5

The chain rule is $$ (f(g(x)))' = f'(g(x))g'(x). $$ In a multivariate setting, with $f:\mathbb{R}\rightarrow\mathbb{R}$ and $g:\mathbb{R}^p\rightarrow\mathbb{R}$ this becomes $$ \nabla f(g(w)) = \nabla g(w)f'(g(w)). $$ Remember that the chain rule is $$ f(g(x)) = \frac{\partial z}{\partial x}\frac{\partial f}{\partial z}, $$ where $z = g(x)$. ...


5

The least squares projection matrix is given by $X(X^{T}X)^{-1}X^{T}$ We can use this to directly obtain our predicted values $\hat{y}$, e.g. $\hat{y} = X(X^{T}X)^{-1}X^{T}y $ Let's say you fit a regression and subsequently you calculate your residuals $e = y - \hat{y} = y - X(X^{T}X)^{-1}X^{T}y $ And then you use this residual vector e as your new ...


5

As noted in the comments, it is best to write out the matrix equations and then apply the standard derivative rules. After a bit of experience with small cases, where you expand out all the terms, you can try just writing out the equations using summations and subscripts. In terms of mathematical rules, for completeness I will note that there is a pretty ...


5

After I obtained some help from the authors, I can write down now how I understand it. Somebody jump in, if there is disagreement. Say, we have some differentiable loss function $L(y,H(x))$ , where $H(x)$ is our tree ensemble at some iteration. Let $g_i$ be the gradient of our loss function at some entry corresponding to observation i. In each iteration, ...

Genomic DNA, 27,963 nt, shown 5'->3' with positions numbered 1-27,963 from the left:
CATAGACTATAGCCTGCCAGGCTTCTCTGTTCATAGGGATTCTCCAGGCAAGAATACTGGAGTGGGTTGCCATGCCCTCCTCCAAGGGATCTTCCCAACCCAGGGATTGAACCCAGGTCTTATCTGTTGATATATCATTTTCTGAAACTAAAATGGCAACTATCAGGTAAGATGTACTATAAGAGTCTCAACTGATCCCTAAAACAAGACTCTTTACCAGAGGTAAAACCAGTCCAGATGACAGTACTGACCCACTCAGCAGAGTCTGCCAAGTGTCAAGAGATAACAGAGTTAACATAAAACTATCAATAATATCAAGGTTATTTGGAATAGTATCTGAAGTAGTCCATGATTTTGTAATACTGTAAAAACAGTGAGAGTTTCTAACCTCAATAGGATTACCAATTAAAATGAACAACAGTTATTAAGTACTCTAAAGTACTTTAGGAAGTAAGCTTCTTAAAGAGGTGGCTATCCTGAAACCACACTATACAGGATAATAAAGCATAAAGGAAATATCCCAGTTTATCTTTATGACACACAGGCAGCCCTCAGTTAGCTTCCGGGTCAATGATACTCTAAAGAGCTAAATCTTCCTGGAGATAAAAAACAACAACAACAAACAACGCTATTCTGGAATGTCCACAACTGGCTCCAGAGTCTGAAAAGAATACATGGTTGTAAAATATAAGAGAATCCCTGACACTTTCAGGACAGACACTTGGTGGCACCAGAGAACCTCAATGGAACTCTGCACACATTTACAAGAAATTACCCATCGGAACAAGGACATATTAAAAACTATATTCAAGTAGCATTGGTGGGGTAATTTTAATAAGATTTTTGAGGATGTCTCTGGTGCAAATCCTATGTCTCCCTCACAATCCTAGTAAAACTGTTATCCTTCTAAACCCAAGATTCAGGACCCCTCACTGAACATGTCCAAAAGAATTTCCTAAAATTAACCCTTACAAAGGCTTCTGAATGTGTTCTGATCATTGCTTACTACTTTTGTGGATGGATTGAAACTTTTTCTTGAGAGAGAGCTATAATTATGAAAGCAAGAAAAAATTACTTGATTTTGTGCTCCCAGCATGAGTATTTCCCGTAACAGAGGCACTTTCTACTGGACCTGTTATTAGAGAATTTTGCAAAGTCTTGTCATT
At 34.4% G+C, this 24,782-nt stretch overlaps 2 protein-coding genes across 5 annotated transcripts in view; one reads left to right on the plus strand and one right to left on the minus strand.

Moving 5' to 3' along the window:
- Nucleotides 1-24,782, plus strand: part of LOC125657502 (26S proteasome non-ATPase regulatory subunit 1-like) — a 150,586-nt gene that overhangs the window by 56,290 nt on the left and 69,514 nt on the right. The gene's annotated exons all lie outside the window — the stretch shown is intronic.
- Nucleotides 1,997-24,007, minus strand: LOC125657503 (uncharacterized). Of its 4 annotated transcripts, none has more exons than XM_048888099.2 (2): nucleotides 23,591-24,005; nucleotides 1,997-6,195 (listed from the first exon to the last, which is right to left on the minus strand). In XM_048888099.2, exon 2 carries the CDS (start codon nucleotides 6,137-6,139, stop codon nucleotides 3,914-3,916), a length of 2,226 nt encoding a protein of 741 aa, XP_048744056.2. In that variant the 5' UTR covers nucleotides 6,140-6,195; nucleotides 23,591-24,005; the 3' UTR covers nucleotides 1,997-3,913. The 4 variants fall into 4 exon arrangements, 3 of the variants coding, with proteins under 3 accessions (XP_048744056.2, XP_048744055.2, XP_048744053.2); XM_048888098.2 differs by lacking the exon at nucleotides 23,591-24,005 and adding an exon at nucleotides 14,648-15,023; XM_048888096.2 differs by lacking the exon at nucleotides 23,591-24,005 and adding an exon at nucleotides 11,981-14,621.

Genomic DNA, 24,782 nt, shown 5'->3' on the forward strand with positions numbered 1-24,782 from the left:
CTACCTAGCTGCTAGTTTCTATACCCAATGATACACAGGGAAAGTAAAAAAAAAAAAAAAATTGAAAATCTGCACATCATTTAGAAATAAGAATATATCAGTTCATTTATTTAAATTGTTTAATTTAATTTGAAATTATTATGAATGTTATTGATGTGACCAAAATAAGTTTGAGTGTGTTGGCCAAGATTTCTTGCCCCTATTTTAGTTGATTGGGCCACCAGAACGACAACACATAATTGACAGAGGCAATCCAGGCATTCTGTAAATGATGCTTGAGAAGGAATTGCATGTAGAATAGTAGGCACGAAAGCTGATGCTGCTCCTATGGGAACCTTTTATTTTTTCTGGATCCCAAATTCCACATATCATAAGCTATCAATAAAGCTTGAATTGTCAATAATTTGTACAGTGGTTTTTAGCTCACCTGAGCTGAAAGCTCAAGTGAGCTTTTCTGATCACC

4

For the probabilities that "look the same", either there is not enough information in your data to better distinguish the two classes, and thus the prediction is mostly based on the number of instances rather than on the features informations, or you do not give enough power to XGBoost to fit the dataset. From your question, I think the latter is more likely....


4

I believe that the key to answering this question is to point out that the element-wise multiplication is actually shorthand and therefore when you derive the equations you never actually use it. The actual operation is not an element-wise multiplication but instead a standard matrix multiplication of a gradient with a Jacobian, always. In the case of the ...


4

The outer product of gradient estimator for the covariance matrix of maximum likelihood estimates is also known as the BHHH estimator, because it was proposed by Berndt, Hall, Hall and Hausman in this paper: Berndt, E.K., Hall, B.H., Hall, R.E. and Hausman, J.A. (1974). "Estimation and Inference in Nonlinear Structural Models". Annals of Economic and ...


4

$$ E_Q\left[\frac{\nabla_\phi Q_\phi(h|x)}{Q_\phi(h|x)}\right] = \int\frac{\nabla_\phi Q_\phi(h|x)}{Q_\phi(h|x)} Q_\phi(h|x) = \int{\nabla_\phi Q_\phi(h|x)}$$ Assuming that you can exchange the integral and the gradient operators (deep waters) $$ = \nabla_\phi\int{ Q_\phi(h|x)} = \nabla_\phi E_Q[1] = \nabla_\phi 1 =0$$ Since the distribution $Q$ is ...